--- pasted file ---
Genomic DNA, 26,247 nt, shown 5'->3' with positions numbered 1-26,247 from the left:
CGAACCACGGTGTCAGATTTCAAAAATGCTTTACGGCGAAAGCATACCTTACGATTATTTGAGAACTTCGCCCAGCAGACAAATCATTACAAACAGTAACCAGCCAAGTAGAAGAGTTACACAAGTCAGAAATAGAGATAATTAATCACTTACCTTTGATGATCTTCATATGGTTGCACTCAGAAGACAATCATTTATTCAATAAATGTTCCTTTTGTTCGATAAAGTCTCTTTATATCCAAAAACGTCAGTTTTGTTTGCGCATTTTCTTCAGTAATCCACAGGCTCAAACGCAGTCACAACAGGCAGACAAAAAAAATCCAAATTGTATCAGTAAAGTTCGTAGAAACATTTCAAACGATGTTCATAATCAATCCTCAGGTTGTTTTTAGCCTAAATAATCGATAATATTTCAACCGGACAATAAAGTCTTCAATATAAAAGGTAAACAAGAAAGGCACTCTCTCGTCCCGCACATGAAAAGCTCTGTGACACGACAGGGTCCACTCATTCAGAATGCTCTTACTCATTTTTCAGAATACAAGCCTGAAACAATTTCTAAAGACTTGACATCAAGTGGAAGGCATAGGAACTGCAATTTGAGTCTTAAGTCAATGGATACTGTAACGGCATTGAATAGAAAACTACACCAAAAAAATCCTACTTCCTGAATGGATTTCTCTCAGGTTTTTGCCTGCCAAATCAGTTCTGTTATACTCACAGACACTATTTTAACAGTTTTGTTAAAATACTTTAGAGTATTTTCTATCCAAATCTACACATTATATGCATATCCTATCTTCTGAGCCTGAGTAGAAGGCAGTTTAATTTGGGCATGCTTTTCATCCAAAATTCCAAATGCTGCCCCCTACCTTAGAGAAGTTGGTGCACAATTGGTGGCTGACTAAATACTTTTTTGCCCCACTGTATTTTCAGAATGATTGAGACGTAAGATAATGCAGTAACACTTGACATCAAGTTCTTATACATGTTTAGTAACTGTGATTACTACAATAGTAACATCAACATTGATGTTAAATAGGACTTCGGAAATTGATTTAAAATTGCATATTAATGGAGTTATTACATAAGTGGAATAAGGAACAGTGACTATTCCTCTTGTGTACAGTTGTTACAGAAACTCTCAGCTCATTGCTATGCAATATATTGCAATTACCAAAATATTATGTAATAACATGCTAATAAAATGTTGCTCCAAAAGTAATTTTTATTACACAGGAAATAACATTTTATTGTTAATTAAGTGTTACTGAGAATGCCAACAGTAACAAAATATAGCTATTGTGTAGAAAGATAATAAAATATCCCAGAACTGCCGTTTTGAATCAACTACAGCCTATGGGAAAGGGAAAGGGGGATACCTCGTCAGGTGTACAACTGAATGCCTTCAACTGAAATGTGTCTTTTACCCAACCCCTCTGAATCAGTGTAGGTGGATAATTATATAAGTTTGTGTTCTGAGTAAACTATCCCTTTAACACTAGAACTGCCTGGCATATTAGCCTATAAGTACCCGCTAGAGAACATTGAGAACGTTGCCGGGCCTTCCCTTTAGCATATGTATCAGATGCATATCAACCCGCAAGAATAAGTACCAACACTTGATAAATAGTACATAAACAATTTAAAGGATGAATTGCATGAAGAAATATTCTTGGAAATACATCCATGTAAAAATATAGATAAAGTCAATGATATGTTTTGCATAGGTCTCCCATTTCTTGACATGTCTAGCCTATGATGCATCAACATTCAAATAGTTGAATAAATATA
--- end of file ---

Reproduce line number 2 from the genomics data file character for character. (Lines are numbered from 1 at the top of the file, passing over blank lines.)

CGAACCACGGTGTCAGATTTCAAAAATGCTTTACGGCGAAAGCATACCTTACGATTATTTGAGAACTTCGCCCAGCAGACAAATCATTACAAACAGTAACCAGCCAAGTAGAAGAGTTACACAAGTCAGAAATAGAGATAATTAATCACTTACCTTTGATGATCTTCATATGGTTGCACTCAGAAGACAATCATTTATTCAATAAATGTTCCTTTTGTTCGATAAAGTCTCTTTATATCCAAAAACGTCAGTTTTGTTTGCGCATTTTCTTCAGTAATCCACAGGCTCAAACGCAGTCACAACAGGCAGACAAAAAAAATCCAAATTGTATCAGTAAAGTTCGTAGAAACATTTCAAACGATGTTCATAATCAATCCTCAGGTTGTTTTTAGCCTAAATAATCGATAATATTTCAACCGGACAATAAAGTCTTCAATATAAAAGGTAAACAAGAAAGGCACTCTCTCGTCCCGCACATGAAAAGCTCTGTGACACGACAGGGTCCACTCATTCAGAATGCTCTTACTCATTTTTCAGAATACAAGCCTGAAACAATTTCTAAAGACTTGACATCAAGTGGAAGGCATAGGAACTGCAATTTGAGTCTTAAGTCAATGGATACTGTAACGGCATTGAATAGAAAACTACACCAAAAAAATCCTACTTCCTGAATGGATTTCTCTCAGGTTTTTGCCTGCCAAATCAGTTCTGTTATACTCACAGACACTATTTTAACAGTTTTGTTAAAATACTTTAGAGTATTTTCTATCCAAATCTACACATTATATGCATATCCTATCTTCTGAGCCTGAGTAGAAGGCAGTTTAATTTGGGCATGCTTTTCATCCAAAATTCCAAATGCTGCCCCCTACCTTAGAGAAGTTGGTGCACAATTGGTGGCTGACTAAATACTTTTTTGCCCCACTGTATTTTCAGAATGATTGAGACGTAAGATAATGCAGTAACACTTGACATCAAGTTCTTATACATGTTTAGTAACTGTGATTACTACAATAGTAACATCAACATTGATGTTAAATAGGACTTCGGAAATTGATTTAAAATTGCATATTAATGGAGTTATTACATAAGTGGAATAAGGAACAGTGACTATTCCTCTTGTGTACAGTTGTTACAGAAACTCTCAGCTCATTGCTATGCAATATATTGCAATTACCAAAATATTATGTAATAACATGCTAATAAAATGTTGCTCCAAAAGTAATTTTTATTACACAGGAAATAACATTTTATTGTTAATTAAGTGTTACTGAGAATGCCAACAGTAACAAAATATAGCTATTGTGTAGAAAGATAATAAAATATCCCAGAACTGCCGTTTTGAATCAACTACAGCCTATGGGAAAGGGAAAGGGGGATACCTCGTCAGGTGTACAACTGAATGCCTTCAACTGAAATGTGTCTTTTACCCAACCCCTCTGAATCAGTGTAGGTGGATAATTATATAAGTTTGTGTTCTGAGTAAACTATCCCTTTAACACTAGAACTGCCTGGCATATTAGCCTATAAGTACCCGCTAGAGAACATTGAGAACGTTGCCGGGCCTTCCCTTTAGCATATGTATCAGATGCATATCAACCCGCAAGAATAAGTACCAACACTTGATAAATAGTACATAAACAATTTAAAGGATGAATTGCATGAAGAAATATTCTTGGAAATACATCCATGTAAAAATATAGATAAAGTCAATGATATGTTTTGCATAGGTCTCCCATTTCTTGACATGTCTAGCCTATGATGCATCAACATTCAAATAGTTGAATAAATATA